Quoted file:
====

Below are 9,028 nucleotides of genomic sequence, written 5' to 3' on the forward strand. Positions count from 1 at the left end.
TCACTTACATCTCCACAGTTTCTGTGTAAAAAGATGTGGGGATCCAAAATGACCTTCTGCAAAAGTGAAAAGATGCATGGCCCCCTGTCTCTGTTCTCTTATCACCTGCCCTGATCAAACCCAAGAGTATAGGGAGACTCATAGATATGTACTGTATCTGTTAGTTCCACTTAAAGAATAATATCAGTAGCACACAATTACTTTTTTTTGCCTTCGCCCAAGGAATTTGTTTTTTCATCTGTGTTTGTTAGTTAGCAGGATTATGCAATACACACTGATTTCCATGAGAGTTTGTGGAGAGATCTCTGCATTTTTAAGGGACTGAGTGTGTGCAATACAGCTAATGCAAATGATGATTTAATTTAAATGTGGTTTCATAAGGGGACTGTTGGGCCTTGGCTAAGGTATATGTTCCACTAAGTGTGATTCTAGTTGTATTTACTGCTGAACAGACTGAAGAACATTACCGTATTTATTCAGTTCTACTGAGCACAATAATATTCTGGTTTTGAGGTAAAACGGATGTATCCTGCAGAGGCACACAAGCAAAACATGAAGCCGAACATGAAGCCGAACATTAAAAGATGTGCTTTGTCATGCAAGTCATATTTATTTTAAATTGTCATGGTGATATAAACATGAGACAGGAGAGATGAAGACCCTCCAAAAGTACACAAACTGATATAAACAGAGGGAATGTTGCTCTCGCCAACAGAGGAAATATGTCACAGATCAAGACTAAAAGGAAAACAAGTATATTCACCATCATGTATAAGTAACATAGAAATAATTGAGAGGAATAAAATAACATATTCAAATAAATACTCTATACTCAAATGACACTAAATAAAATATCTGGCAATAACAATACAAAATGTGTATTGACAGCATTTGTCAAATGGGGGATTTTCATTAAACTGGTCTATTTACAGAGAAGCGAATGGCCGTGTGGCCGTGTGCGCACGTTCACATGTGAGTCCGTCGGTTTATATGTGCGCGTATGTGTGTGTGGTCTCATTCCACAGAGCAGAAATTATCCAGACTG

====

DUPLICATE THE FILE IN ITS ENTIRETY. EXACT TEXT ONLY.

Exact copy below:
Below are 9,028 nucleotides of genomic sequence, written 5' to 3' on the forward strand. Positions count from 1 at the left end.
TCACTTACATCTCCACAGTTTCTGTGTAAAAAGATGTGGGGATCCAAAATGACCTTCTGCAAAAGTGAAAAGATGCATGGCCCCCTGTCTCTGTTCTCTTATCACCTGCCCTGATCAAACCCAAGAGTATAGGGAGACTCATAGATATGTACTGTATCTGTTAGTTCCACTTAAAGAATAATATCAGTAGCACACAATTACTTTTTTTTGCCTTCGCCCAAGGAATTTGTTTTTTCATCTGTGTTTGTTAGTTAGCAGGATTATGCAATACACACTGATTTCCATGAGAGTTTGTGGAGAGATCTCTGCATTTTTAAGGGACTGAGTGTGTGCAATACAGCTAATGCAAATGATGATTTAATTTAAATGTGGTTTCATAAGGGGACTGTTGGGCCTTGGCTAAGGTATATGTTCCACTAAGTGTGATTCTAGTTGTATTTACTGCTGAACAGACTGAAGAACATTACCGTATTTATTCAGTTCTACTGAGCACAATAATATTCTGGTTTTGAGGTAAAACGGATGTATCCTGCAGAGGCACACAAGCAAAACATGAAGCCGAACATGAAGCCGAACATTAAAAGATGTGCTTTGTCATGCAAGTCATATTTATTTTAAATTGTCATGGTGATATAAACATGAGACAGGAGAGATGAAGACCCTCCAAAAGTACACAAACTGATATAAACAGAGGGAATGTTGCTCTCGCCAACAGAGGAAATATGTCACAGATCAAGACTAAAAGGAAAACAAGTATATTCACCATCATGTATAAGTAACATAGAAATAATTGAGAGGAATAAAATAACATATTCAAATAAATACTCTATACTCAAATGACACTAAATAAAATATCTGGCAATAACAATACAAAATGTGTATTGACAGCATTTGTCAAATGGGGGATTTTCATTAAACTGGTCTATTTACAGAGAAGCGAATGGCCGTGTGGCCGTGTGCGCACGTTCACATGTGAGTCCGTCGGTTTATATGTGCGCGTATGTGTGTGTGGTCTCATTCCACAGAGCAGAAATTATCCAGACTG